Creating a frenzy of desire with your marketing

Marketing your business is a challenge, I know. But believe it or not there are tips and lessons to learn almost every where you turn.

If you have children (or nieces and nephews, as I have) you will probably recognise the phase ‘I would like one of those’ as an accompaniment to the TV adverts for kids’ toys, which bombard us around Christmas. It seems toy manufacturers know just what to do to create a frenzy of desire for their products. So, what can you learn from this?

Readers of this blog don’t tend to sell toys to children, most of you have the far more difficult task of selling to businesses – who are certainly more discerning than most 2-15 year old when it comes to buying decisions.

However, I think there are some pointer businesses can take from the toy manufacturer and their indoctrination, oh sorry, I mean sales strategy with children,

Timing and repetition

As we all know TV advertising for Christmas products starts well before we are ready to contemplate the festive season. This means that by the end of November all youngsters exposed to commercial TV, store front displays or even the web will have seen the product they want, will be familiar with what it does, and the older ones will even have established how much it costs and how to go about asking for it.

In business, there’s a lot to be said for communication activity that makes your target audience aware of your product or service, or indeed your company – even before they are ready to buy.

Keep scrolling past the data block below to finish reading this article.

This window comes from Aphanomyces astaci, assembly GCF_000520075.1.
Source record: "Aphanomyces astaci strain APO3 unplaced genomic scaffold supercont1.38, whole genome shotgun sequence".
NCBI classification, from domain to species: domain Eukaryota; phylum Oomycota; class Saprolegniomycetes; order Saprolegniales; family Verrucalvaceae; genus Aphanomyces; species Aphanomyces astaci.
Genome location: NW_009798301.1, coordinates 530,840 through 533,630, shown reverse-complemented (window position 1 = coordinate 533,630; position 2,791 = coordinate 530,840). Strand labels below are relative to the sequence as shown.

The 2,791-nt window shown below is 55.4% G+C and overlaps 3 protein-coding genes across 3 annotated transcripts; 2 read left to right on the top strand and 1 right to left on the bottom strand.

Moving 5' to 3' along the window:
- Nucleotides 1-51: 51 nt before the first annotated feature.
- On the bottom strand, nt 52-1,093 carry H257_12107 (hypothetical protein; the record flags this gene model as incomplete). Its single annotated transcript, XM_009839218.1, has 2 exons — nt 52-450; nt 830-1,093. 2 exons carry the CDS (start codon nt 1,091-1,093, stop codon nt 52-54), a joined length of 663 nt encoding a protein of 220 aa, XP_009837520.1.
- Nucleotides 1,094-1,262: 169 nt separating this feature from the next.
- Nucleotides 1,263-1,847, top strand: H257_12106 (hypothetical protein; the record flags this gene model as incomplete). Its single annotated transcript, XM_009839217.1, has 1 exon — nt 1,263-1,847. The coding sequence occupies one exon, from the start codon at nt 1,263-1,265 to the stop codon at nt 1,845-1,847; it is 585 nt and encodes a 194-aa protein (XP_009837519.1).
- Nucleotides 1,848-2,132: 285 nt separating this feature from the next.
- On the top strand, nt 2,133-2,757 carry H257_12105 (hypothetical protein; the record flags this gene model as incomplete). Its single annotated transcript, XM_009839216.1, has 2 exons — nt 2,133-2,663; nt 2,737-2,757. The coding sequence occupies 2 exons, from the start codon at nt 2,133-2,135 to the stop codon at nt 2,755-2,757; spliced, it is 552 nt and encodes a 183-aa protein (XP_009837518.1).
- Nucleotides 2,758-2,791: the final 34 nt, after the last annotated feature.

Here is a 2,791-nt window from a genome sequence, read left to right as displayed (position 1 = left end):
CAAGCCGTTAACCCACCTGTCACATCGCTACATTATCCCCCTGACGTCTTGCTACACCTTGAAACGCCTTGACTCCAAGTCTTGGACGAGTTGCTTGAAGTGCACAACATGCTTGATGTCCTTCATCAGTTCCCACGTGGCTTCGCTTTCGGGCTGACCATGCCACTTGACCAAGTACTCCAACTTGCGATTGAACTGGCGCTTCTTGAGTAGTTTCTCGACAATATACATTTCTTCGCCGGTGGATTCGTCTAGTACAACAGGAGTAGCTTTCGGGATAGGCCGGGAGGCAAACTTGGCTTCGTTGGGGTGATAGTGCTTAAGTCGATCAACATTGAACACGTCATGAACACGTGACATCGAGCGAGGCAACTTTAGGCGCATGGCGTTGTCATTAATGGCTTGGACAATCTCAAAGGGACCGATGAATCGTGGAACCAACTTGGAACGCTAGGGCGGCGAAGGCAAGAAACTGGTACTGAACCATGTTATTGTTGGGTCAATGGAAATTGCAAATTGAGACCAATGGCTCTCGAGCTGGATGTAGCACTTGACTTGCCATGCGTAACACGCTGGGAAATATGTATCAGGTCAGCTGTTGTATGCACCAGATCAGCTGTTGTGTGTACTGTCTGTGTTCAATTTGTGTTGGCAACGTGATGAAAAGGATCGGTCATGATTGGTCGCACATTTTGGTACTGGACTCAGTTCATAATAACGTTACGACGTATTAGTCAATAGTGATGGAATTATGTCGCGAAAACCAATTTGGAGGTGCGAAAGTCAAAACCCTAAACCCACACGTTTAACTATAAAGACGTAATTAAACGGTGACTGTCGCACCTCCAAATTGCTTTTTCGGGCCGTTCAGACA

That might mean advertising in your relevant trade press, it might mean attending networking events where potential clients will gather, or writing comment articles on relevant websites.

Having a consistent basic message – your business USP or key benefits – will help with the repetition effect. All your literature or adverts should carry the same slogan or strap line. The same colour or design elements should be repeated on your website and marketing materials and even in your elevator pitch or networking speech. And then timing is critical to help you decide when to make your ultimate, best offer to the prospect base you’ve been communicating with.

Be memorable

It never ceases to amaze me how kids pick up tunes, catch phrases and design. It’s rare to find a three-year-old who doesn’t recognise the big yellow Macdonald’s ‘M’. And believe it or not as adults we are just as susceptible. We might be more conscious about our recognition – and bring with it some views formed by our experience of a product or news reporting about the organisation. But we still respond to recognisable and memorable images, sounds and words.

So – make your communications memorable for your target audience. Of course, that does mean you need to have a clear idea of what interests them and what will ‘turn them on’.

Be viral

Finally, and linked to the memorability factor is getting people to talk about your product, service or message. In the case of kids, it’s great to sit and listen to them talk to each other as they watch or listen to the TV ads for toys. My 4-year-old nephew was obsessed with Spiderman and Power Rangers. His ears immediately pricked up if he heard a theme tune or music accompanying an ad for these products. He stopped what he was doing and gave the TV his full attention. He would then engage in a dialogue with anyone around about which figures he already had or wanted in the Spiderman collection. Once, I noticed him invite his friend and his 2-year old sister to look at things they might be interested in – the pink Power Ranger for example, for his sister.

Isn’t this what you want? An advocate for your product – who will sell on your behalf?

Your clients may need a bit more of a push than a 4-year old. If you get it right however you can get them saying ‘I would like on of those’ about whatever it is that you are trying to sell and becoming an advocate for you too.

Location: Stratford upon Avon